And then there’s one more startling feature to this warty pig painting. The person or persons who painted it also made an outline of two hands in the paint, just above and to the rear of the pig. A right hand and a left hand. Do these hands belong to the same person or two different people? The way the hands are positioned behind the pig creates something close to a ‘Voila!’ moment, a big reveal. Here it is, the hands say. Behold! Feast your eyes! Warty Pig!
It is interesting, is it not, that the painter(s) of the pig include human hands but not human bodies or faces. It is as if the painting is saying that the being of the being that is human is the being of hands and that the being of hands is the task of revealing, of showing, of looking-at, of having-concern-for and being-interested-in other creatures. These subtle and funny and even creepy, bony, long-fingered human hands. These hands are a tool for paying close attention to all the other beings and, in this case, to one sort of being, to piggy-being. These hands are put in the service of warty pig, which, for its part, seems to be engaged mostly in the project of being an impressive, ponderous and even somewhat distended belly. Human-being is handy-being and piggy-being is belly-being. Or something like that.
The hands that painted warty pig and that also painted themselves, these hands are not judging hands. They are not the hands of the critic. They are the hands of the artist. By artist I mean one who takes experience and then pulls it closer in. It is going to sound absurd, what I am about to say. It is going to sound hopelessly dewy-eyed to some people when I claim that the hands behind warty pig, the hands saying Behold! Warty Pig! that these hands are in love with warty pig. But there it is. Will I dare to say that these hands are in some kind of intimate embrace with warty pig? And that these hands are also the hands of a kind of implied respect and distance as well. They don’t violate the necessary space. These are the hands that acknowledge that warty pig is warty pig. The hands have just the right approach, close but not too close. Identity and difference. Connection and separation at once. Love, which could never happen at all were there not also originary separation. A kind of pain and longing in these hands. A wanting and a hovering just at the edge of that wanting. An acknowledgment that desire exists precisely because of the unbridgeable gaps within and between all beings, all Being.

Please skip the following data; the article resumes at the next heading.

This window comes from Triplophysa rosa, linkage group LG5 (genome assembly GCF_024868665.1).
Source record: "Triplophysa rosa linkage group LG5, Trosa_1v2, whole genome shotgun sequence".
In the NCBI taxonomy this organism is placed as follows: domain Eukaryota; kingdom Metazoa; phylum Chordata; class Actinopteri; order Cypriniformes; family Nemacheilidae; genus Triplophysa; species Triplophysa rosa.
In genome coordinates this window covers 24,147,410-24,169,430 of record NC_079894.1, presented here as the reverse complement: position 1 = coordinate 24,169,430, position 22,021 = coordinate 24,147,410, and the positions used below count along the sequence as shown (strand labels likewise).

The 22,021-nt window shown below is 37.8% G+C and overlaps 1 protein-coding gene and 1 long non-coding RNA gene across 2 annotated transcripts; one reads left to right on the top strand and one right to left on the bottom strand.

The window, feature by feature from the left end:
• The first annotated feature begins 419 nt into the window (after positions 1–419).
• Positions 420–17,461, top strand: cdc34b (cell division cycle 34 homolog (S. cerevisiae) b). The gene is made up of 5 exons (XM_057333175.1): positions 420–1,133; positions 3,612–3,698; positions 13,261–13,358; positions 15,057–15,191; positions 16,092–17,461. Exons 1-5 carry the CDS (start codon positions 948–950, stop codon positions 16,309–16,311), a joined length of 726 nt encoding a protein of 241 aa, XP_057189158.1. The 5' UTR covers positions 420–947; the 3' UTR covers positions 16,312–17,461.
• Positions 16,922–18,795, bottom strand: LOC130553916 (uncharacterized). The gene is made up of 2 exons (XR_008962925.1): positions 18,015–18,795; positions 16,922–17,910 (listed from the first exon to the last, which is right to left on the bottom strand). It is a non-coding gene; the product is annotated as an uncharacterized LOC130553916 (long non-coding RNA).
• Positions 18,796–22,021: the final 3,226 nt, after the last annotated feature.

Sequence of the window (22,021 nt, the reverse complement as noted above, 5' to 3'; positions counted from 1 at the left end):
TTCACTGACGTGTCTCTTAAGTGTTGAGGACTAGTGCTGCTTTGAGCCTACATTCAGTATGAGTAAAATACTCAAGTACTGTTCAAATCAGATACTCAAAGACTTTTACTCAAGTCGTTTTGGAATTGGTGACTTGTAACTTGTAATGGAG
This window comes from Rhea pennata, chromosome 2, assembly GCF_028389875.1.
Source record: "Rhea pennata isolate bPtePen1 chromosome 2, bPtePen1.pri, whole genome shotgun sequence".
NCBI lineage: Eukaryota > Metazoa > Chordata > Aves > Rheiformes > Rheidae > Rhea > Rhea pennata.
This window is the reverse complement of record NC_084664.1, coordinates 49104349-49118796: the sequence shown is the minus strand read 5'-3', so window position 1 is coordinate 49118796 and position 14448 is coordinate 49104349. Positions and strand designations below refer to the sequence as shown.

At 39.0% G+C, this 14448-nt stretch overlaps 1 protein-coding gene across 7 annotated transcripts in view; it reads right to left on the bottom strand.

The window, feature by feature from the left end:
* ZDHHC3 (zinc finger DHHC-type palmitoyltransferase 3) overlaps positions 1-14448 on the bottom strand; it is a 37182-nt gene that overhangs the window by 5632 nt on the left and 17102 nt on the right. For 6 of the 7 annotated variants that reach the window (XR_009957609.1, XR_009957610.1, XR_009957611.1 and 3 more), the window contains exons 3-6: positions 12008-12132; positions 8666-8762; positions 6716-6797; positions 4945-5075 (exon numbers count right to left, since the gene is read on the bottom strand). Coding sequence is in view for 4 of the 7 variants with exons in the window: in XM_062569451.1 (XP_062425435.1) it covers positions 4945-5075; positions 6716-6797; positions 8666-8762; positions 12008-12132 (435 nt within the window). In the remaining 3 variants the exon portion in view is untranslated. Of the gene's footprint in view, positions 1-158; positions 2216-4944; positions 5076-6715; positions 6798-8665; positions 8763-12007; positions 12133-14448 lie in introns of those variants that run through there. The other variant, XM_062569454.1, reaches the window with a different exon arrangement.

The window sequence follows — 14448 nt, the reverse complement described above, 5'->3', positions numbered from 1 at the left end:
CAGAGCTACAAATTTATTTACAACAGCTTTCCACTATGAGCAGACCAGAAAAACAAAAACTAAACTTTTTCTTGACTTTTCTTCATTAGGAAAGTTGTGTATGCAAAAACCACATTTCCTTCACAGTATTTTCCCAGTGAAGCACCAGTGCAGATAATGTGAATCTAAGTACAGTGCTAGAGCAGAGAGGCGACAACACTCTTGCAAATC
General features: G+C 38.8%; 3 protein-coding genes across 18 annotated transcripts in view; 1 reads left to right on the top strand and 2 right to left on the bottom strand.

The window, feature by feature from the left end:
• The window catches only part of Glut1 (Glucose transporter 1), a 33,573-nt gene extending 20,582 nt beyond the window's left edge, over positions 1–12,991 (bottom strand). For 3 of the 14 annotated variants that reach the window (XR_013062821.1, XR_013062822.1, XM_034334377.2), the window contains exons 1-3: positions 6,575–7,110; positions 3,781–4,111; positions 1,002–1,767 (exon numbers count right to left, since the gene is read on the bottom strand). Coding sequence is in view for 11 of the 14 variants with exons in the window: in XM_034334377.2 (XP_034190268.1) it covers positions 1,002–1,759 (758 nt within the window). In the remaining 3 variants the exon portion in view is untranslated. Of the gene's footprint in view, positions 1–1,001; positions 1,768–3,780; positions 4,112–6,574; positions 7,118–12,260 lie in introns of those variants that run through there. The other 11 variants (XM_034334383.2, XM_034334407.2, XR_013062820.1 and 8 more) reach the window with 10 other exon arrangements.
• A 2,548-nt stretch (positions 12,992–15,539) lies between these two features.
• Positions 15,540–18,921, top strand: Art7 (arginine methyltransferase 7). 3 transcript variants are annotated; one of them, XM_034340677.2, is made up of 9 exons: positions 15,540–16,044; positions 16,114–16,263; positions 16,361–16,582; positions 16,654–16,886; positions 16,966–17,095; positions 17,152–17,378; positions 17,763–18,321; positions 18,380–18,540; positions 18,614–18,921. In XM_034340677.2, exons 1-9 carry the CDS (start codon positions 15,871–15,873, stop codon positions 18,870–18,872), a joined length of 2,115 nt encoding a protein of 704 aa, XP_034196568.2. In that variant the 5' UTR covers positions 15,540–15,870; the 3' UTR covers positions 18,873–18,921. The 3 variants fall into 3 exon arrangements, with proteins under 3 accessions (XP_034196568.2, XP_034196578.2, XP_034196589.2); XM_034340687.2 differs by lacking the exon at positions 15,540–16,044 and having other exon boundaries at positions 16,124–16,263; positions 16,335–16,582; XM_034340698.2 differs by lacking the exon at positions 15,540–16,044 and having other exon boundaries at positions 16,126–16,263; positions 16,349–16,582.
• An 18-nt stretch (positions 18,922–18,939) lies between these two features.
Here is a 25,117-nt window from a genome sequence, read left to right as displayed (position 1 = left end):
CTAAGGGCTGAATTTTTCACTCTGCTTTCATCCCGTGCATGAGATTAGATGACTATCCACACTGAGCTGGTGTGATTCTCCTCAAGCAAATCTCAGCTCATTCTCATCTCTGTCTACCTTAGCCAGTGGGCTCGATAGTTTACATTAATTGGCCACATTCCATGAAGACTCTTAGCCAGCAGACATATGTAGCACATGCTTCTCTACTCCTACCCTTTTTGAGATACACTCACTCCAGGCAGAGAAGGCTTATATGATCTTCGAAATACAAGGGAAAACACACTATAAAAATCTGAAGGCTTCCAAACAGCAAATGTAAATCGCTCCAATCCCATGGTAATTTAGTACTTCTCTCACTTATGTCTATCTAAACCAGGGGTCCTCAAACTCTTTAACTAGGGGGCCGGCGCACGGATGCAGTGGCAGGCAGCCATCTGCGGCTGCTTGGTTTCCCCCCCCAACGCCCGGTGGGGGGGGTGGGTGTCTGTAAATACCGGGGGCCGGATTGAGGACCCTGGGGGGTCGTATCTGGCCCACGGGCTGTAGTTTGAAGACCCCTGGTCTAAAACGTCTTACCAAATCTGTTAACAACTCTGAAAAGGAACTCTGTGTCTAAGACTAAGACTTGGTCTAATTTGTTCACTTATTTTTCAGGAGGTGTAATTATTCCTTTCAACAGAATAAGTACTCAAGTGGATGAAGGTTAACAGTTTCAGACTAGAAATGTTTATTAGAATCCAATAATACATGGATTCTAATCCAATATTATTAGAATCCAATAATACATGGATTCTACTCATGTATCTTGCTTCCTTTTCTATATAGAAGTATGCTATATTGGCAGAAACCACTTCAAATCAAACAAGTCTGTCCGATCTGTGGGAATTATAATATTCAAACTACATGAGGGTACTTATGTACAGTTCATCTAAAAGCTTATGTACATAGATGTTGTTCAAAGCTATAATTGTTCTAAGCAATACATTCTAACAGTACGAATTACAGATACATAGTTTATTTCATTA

So these hands spell out a kind of ode: O Warty Pig, you are so much exactly just what you are. That is all, really, that we need to know. That warty pig is warty pig, this is both consolation and sweet melancholic despair all at once. Warty Pig is life. Warty Pig is hope.
I bow down to you, O Warty Pig!
Morgan Meis has a PhD in Philosophy and is a founding member of Flux Factory, an arts collective in New York. He has written for n+1, The Believer, Harper’s Magazine, The Virginia Quarterly Review and is a contributor at The New Yorker. He won the Whiting Award for non-fiction in 2013. Morgan is also an editor at 3 Quarks Daily, and a winner of a Creative Capital | Warhol Foundation Arts Writers grant. A book of Morgan’s selected essays can be found here. His new book from Slant is The Drunken Silenus. He can be reached at email@example.com.